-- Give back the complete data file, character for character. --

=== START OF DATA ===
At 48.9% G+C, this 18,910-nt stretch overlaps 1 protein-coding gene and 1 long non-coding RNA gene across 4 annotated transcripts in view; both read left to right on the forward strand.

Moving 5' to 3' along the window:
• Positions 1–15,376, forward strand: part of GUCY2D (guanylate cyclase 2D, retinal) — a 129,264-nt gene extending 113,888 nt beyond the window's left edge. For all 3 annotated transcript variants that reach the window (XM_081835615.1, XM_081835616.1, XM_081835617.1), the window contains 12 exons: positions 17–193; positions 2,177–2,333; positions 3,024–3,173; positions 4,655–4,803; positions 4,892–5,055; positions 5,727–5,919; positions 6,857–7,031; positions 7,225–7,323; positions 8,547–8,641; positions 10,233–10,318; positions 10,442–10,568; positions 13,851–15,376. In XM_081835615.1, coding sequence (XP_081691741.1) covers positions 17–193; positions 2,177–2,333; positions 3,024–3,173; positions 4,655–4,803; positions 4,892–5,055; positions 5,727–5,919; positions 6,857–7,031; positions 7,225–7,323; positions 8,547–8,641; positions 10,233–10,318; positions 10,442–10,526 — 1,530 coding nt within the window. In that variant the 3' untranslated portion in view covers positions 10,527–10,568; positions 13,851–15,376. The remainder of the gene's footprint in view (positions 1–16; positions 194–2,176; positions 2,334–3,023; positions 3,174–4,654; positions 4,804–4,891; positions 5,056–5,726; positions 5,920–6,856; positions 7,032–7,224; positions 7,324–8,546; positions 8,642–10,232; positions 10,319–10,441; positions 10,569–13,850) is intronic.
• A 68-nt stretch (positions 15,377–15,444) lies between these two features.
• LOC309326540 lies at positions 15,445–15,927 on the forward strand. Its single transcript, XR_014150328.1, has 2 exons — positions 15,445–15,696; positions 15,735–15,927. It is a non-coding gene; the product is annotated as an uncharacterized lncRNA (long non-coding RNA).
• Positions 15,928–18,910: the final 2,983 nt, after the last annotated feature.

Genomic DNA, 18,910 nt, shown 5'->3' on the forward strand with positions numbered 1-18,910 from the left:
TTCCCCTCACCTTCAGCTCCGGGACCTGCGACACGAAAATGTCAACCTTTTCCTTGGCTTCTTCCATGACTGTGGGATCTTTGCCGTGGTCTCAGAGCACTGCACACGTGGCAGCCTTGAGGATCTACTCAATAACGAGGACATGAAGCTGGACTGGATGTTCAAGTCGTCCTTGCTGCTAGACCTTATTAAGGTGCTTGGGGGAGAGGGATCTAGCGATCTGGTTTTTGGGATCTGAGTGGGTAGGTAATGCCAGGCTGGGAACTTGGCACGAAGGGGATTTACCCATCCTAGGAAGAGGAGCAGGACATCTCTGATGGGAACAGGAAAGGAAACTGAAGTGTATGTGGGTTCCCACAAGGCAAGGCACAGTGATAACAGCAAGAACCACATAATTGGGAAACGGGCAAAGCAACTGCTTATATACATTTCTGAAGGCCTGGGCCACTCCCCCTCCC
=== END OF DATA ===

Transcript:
At 48.9% G+C, this 18,910-nt stretch overlaps 1 protein-coding gene and 1 long non-coding RNA gene across 4 annotated transcripts in view; both read left to right on the forward strand.

Moving 5' to 3' along the window:
• Positions 1–15,376, forward strand: part of GUCY2D (guanylate cyclase 2D, retinal) — a 129,264-nt gene extending 113,888 nt beyond the window's left edge. For all 3 annotated transcript variants that reach the window (XM_081835615.1, XM_081835616.1, XM_081835617.1), the window contains 12 exons: positions 17–193; positions 2,177–2,333; positions 3,024–3,173; positions 4,655–4,803; positions 4,892–5,055; positions 5,727–5,919; positions 6,857–7,031; positions 7,225–7,323; positions 8,547–8,641; positions 10,233–10,318; positions 10,442–10,568; positions 13,851–15,376. In XM_081835615.1, coding sequence (XP_081691741.1) covers positions 17–193; positions 2,177–2,333; positions 3,024–3,173; positions 4,655–4,803; positions 4,892–5,055; positions 5,727–5,919; positions 6,857–7,031; positions 7,225–7,323; positions 8,547–8,641; positions 10,233–10,318; positions 10,442–10,526 — 1,530 coding nt within the window. In that variant the 3' untranslated portion in view covers positions 10,527–10,568; positions 13,851–15,376. The remainder of the gene's footprint in view (positions 1–16; positions 194–2,176; positions 2,334–3,023; positions 3,174–4,654; positions 4,804–4,891; positions 5,056–5,726; positions 5,920–6,856; positions 7,032–7,224; positions 7,324–8,546; positions 8,642–10,232; positions 10,319–10,441; positions 10,569–13,850) is intronic.
• A 68-nt stretch (positions 15,377–15,444) lies between these two features.
• LOC309326540 lies at positions 15,445–15,927 on the forward strand. Its single transcript, XR_014150328.1, has 2 exons — positions 15,445–15,696; positions 15,735–15,927. It is a non-coding gene; the product is annotated as an uncharacterized lncRNA (long non-coding RNA).
• Positions 15,928–18,910: the final 2,983 nt, after the last annotated feature.

Genomic DNA, 18,910 nt, shown 5'->3' on the forward strand with positions numbered 1-18,910 from the left:
TTCCCCTCACCTTCAGCTCCGGGACCTGCGACACGAAAATGTCAACCTTTTCCTTGGCTTCTTCCATGACTGTGGGATCTTTGCCGTGGTCTCAGAGCACTGCACACGTGGCAGCCTTGAGGATCTACTCAATAACGAGGACATGAAGCTGGACTGGATGTTCAAGTCGTCCTTGCTGCTAGACCTTATTAAGGTGCTTGGGGGAGAGGGATCTAGCGATCTGGTTTTTGGGATCTGAGTGGGTAGGTAATGCCAGGCTGGGAACTTGGCACGAAGGGGATTTACCCATCCTAGGAAGAGGAGCAGGACATCTCTGATGGGAACAGGAAAGGAAACTGAAGTGTATGTGGGTTCCCACAAGGCAAGGCACAGTGATAACAGCAAGAACCACATAATTGGGAAACGGGCAAAGCAACTGCTTATATACATTTCTGAAGGCCTGGGCCACTCCCCCTCCC